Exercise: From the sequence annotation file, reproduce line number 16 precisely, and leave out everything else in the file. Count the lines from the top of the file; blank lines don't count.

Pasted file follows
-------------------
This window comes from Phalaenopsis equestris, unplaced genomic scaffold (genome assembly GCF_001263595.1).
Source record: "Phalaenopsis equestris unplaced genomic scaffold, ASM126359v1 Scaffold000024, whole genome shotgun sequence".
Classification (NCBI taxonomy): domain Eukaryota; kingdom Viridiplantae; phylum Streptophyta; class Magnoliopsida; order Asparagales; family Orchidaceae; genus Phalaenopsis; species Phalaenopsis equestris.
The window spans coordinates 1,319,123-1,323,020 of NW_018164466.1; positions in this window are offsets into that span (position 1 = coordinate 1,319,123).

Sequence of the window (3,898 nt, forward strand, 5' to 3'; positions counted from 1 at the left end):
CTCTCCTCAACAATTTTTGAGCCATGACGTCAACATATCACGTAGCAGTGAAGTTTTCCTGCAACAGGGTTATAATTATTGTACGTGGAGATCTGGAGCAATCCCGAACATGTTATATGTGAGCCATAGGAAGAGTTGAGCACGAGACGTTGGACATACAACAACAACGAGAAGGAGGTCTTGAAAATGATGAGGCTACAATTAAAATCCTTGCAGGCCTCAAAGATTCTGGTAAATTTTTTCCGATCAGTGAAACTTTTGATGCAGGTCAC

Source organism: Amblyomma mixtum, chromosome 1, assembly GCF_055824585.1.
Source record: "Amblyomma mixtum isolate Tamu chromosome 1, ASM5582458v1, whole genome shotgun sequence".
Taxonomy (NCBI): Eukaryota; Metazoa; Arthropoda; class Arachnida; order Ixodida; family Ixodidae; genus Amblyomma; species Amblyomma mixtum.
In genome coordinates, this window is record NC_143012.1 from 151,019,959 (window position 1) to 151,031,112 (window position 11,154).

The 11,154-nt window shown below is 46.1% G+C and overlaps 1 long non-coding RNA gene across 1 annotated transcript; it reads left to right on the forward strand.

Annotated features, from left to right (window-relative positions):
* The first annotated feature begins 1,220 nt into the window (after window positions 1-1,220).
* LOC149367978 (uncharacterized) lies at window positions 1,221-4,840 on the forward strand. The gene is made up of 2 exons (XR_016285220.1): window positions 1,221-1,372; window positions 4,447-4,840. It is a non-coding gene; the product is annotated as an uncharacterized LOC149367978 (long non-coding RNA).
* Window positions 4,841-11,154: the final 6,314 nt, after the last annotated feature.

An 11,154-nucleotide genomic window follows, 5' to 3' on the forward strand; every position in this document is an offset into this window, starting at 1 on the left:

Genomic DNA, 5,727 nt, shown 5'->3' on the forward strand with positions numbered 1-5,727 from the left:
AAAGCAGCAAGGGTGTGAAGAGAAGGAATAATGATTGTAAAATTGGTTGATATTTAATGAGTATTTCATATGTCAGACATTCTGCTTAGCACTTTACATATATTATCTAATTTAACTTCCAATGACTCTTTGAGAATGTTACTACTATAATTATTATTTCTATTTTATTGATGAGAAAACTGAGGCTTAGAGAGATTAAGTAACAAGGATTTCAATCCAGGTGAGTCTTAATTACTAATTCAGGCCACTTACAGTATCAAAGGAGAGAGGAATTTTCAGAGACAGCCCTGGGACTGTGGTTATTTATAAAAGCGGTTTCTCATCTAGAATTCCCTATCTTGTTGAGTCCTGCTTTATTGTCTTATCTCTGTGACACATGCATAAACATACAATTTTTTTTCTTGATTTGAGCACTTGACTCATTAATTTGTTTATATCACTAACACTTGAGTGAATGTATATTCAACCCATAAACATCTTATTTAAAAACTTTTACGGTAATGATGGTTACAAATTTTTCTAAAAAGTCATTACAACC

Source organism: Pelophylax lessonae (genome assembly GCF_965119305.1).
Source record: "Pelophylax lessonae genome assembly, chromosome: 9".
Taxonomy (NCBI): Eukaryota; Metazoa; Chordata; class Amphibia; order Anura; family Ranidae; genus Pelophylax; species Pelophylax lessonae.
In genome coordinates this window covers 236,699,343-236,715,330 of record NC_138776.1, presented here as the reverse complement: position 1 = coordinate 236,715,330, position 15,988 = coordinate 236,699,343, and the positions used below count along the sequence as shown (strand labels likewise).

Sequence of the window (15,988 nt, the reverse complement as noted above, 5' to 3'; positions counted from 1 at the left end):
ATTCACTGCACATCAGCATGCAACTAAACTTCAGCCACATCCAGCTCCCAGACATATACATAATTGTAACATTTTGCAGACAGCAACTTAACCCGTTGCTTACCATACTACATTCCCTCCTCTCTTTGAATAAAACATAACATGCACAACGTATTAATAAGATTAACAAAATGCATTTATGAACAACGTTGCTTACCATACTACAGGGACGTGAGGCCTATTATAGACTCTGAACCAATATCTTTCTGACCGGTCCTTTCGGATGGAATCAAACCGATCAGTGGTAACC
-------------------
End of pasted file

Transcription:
An 11,154-nucleotide genomic window follows, 5' to 3' on the forward strand; every position in this document is an offset into this window, starting at 1 on the left: